Imagine, for a moment, that the future of global political power is a zero-sum contest, one in which you—the wealthy, self-elected head of a heavily armed petroleum state—are competing against the United States. Every place Washington loses clout, you gain. Now imagine that your competitor appears to be relenting as it looks to shrink its global military footprint and loses interest in maintaining the alliances that hold you in check. As 2019 dawns, where do you invest your resources, your time, your military assets to secure the greatest gains? A zero-sum game may not be the best way to understand global affairs, but it is how Russian President Vladimir Putin understands it. The West’s loss is his gain, or at least, something to show the Russian people in order to discredit democracy.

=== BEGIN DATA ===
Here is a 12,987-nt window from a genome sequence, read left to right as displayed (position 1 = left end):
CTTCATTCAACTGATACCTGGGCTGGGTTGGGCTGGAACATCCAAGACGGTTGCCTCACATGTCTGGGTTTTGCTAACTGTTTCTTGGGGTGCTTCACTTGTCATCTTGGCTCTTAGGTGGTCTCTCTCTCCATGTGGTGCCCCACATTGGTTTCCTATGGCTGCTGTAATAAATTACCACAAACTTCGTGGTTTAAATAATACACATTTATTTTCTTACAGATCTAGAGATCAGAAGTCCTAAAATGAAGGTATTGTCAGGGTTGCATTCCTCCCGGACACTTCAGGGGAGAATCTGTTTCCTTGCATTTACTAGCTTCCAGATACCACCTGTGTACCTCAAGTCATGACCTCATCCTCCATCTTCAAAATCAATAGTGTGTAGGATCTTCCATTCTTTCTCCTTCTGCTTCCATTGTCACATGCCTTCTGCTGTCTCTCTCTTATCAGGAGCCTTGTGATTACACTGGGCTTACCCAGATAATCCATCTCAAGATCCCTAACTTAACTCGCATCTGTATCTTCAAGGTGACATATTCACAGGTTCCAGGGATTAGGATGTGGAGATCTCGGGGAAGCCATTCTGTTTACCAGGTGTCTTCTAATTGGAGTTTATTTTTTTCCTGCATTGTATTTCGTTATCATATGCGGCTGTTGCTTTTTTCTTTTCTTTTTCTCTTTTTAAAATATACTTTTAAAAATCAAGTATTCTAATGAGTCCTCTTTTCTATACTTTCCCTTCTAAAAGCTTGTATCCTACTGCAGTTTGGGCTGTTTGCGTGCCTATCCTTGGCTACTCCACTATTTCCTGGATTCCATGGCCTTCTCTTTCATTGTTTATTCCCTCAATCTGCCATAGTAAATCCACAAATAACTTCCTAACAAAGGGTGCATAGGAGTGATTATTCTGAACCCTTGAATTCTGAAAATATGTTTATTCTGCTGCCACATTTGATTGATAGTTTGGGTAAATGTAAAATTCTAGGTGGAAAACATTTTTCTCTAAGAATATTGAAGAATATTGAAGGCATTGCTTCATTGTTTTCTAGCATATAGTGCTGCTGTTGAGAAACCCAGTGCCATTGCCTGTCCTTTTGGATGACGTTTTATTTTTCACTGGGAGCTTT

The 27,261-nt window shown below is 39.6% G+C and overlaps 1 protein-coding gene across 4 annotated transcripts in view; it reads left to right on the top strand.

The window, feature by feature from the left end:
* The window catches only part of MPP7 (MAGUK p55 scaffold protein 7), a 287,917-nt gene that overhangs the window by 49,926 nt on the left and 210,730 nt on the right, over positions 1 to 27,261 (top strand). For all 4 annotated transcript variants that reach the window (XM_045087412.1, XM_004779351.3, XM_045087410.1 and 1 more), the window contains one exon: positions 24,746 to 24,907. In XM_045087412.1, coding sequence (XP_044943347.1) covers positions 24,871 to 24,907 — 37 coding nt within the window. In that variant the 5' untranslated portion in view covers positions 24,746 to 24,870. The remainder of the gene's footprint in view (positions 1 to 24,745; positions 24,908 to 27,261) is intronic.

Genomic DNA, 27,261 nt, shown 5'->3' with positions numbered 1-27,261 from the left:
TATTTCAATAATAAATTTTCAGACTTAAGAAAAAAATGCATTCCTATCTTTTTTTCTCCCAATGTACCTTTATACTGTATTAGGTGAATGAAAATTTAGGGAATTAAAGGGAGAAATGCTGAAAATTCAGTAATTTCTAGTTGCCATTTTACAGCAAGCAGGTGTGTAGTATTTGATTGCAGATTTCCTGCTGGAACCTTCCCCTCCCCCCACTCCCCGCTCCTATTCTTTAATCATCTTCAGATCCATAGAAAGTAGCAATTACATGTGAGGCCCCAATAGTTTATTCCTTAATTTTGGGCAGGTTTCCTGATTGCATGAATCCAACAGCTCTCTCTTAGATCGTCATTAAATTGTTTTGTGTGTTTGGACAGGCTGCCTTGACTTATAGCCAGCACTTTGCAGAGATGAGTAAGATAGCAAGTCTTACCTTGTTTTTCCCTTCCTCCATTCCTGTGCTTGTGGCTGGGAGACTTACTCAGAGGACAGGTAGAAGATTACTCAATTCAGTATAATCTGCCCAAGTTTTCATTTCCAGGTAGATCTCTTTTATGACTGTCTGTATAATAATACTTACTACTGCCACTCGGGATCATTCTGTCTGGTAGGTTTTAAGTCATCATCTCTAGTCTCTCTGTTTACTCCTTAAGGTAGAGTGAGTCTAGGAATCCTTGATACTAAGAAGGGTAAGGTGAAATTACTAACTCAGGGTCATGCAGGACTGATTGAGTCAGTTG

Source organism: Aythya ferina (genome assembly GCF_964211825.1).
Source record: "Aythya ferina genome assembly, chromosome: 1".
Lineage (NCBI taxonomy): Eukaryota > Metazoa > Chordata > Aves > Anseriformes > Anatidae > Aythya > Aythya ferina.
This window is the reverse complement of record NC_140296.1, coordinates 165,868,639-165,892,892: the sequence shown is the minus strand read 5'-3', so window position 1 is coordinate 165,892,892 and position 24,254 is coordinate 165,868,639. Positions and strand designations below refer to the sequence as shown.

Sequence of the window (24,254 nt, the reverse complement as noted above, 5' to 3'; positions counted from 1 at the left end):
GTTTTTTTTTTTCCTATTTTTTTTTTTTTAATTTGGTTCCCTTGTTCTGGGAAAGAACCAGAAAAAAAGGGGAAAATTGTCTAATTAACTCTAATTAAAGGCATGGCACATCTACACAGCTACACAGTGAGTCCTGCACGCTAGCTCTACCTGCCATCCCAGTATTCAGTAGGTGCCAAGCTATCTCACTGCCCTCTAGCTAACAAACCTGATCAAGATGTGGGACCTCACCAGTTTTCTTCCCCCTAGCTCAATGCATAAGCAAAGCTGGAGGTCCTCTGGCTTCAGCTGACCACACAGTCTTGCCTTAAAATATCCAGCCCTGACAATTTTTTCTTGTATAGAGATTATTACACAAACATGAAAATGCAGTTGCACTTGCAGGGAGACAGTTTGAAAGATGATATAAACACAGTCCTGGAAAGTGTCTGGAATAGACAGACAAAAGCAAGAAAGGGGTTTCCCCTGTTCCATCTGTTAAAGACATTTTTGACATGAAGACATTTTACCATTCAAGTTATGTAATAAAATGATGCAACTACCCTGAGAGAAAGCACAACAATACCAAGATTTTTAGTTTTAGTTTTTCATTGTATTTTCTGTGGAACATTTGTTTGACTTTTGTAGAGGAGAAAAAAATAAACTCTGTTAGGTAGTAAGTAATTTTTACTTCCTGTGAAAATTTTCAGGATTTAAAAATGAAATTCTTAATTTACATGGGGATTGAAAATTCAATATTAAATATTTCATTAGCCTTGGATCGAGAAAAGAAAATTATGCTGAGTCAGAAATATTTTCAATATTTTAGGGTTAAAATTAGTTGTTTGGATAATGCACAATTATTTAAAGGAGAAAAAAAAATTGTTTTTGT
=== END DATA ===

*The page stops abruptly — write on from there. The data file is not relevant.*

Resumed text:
Several experts who closely track Russian military and diplomatic maneuverings have offered their view of what Putin may try to pull in 2019. They predict that the situation between Russia and Ukraine will worsen. Some expect an imminent attack against Ukraine after a prolonged military tank buildup on the border. Others were more conservative in the estimates of when and how large new hostilities would flare.
One expert expects Putin to cement a new role as primary powerbroker in the Middle East as the U.S. retreats. At home, they say, the Russian leader will work to field more drones and marshal the country’s resources toward a leading position in artificial intelligence.